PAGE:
On attempting to be vegan in India

So… Nearly 20 years ago, I decided to go vegan. This is after being the most cheese eating vegetarian I have ever know for the six years previous to this (we are talking like a lb of cheese a day type cheese eating vegetarian).

And though there has been some slip ups over the years, I have steadfastly stuck to the diet I find the most humane.

When I decided to come to India I knew my veganism would be challenged in ways I could scarcely comprehend. Milk in india is akin to ingesting a god him/herself. The idea that I would rather the cow keep her milk seems a totally incomprehensible concept to most Indians I meet. In trying to be closer to god I’ve been told consuming milk is essential by many Hindus I’ve met. Either that or they look at me like I am totally and completely mad when I ask. In fact there has been more of this than the former.

The use of ghee, clarified butter, is so omnipresent that when I ask for a dish to be cooked without it I am either not understood or what would easily be call humored. I doubt very much that I am getting food that does not contain ghee, but I somehow feel better asking. I even briefly asked for things to be prepared the Jain way, thinking this meant without dairy & eggs, but while it does mean no eggs it also means no onions or garlic not without dairy. And frankly food cooked with out the power house of garlic, ginger & onions interests me not. Though some Jains do abstain from consuming dairy, it is not a central tenet of their brand of vegetarianism.

And when I order my tea in the morning I have to order it black, and then make sure this means no milk, as for some reason many people here thinks this only means unsweetened. I have taken to ordering it black and without sugar. I do this all the while longing for my copious green tea that can only be found in very few places, places that are hidden much like the clues to say the Di Vinci Code….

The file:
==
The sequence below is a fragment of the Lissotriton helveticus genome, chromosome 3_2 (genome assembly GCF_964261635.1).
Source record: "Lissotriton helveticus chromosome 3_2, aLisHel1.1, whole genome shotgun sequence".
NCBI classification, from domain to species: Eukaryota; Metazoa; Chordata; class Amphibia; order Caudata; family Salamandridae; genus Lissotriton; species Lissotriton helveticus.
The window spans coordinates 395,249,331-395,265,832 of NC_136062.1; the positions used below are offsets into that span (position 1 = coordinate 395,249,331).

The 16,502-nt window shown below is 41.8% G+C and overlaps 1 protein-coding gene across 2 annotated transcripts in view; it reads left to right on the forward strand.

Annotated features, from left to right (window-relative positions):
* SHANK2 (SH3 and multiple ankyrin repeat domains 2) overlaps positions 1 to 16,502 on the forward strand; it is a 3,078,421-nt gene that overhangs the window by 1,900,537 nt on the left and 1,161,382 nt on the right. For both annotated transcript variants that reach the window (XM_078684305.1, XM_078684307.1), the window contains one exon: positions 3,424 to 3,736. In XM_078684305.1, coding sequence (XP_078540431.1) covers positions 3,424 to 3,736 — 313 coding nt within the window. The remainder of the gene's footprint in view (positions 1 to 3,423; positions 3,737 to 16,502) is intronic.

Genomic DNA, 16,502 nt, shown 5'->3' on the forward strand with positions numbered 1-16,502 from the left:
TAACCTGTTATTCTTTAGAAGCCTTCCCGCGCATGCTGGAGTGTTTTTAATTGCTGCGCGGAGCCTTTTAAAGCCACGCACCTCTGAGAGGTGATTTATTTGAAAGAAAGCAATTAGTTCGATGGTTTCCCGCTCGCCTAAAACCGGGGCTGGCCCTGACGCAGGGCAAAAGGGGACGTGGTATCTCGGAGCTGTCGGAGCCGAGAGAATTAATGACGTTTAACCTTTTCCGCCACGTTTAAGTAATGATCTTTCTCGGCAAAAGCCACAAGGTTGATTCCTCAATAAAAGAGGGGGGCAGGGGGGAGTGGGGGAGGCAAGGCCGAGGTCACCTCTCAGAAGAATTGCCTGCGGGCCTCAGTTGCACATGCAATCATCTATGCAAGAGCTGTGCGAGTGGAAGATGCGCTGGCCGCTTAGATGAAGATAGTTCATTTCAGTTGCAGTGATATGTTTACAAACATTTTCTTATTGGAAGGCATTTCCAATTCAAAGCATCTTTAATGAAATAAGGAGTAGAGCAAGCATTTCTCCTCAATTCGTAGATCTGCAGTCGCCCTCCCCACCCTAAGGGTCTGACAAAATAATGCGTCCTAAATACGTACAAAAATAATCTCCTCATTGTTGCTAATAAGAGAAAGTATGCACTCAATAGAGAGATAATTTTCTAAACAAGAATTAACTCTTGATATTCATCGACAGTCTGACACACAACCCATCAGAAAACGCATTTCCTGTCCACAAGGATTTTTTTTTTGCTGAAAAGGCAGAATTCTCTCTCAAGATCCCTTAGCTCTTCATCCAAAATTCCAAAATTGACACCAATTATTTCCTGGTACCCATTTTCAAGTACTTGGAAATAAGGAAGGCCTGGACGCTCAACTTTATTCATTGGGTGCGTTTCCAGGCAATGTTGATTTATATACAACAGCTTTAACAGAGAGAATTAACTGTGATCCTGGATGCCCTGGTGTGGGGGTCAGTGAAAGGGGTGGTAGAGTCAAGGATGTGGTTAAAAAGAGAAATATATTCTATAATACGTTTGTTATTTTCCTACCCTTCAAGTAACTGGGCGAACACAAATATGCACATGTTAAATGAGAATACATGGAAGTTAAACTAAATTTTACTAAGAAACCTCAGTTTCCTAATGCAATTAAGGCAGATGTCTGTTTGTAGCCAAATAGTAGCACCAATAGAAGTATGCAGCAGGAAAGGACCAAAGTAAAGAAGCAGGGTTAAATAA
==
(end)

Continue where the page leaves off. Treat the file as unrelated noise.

But while I found this very frustrating when I first got here, I have learned that if I want to travel in India I have to accept that I can not be vegan 100% while doing so. This does not mean that I will be eating panner and drinking milk tea. It only means that I have come to the conclusion that while I am here my veganism is in flux and that I will once again be in a place with my diet I am far more comfortable with once I leave India. I will try and limit my consumption of dairy while I am here, but starving is not really an option, nor is making every meal.

And I am finally content with this, made my piece. It is what it is.

About Randy

I'm just a guy trying to out run his dying kidneys and live life as vibrantly as possible. Until I can't. I grew up in Tejas. Went to school in Vermont. And currently live in Brooklyn. But not for long....
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3 Responses to On attempting to be vegan in India

  1. Randy says:

    Just to show exactly how much milk is entrenched into the way people view vegetarianism here, tonight at dinner when I asked for my meal without ghee my waiter indignantly told me that would make the meal not vegetarian. And since it was a “pure veg” restaurant it had to be made with ghee.
    um…..
    I am all for respecting other cultures and all, but…

    This is pretty much why being vegan in India is impossible.

  2. Ayan says:

    I can understand your situation. I am indian & have lactose intolerance but here avoiding dairy is almost impossible. If you read hindu scriptures you will find that being a lactose intolerant hindu is like being a gay catholic…….

    • Randy says:

      as someone with a few gay catholic friends, that sounds just about right. this is a huge factor is deciding if i will visit again.

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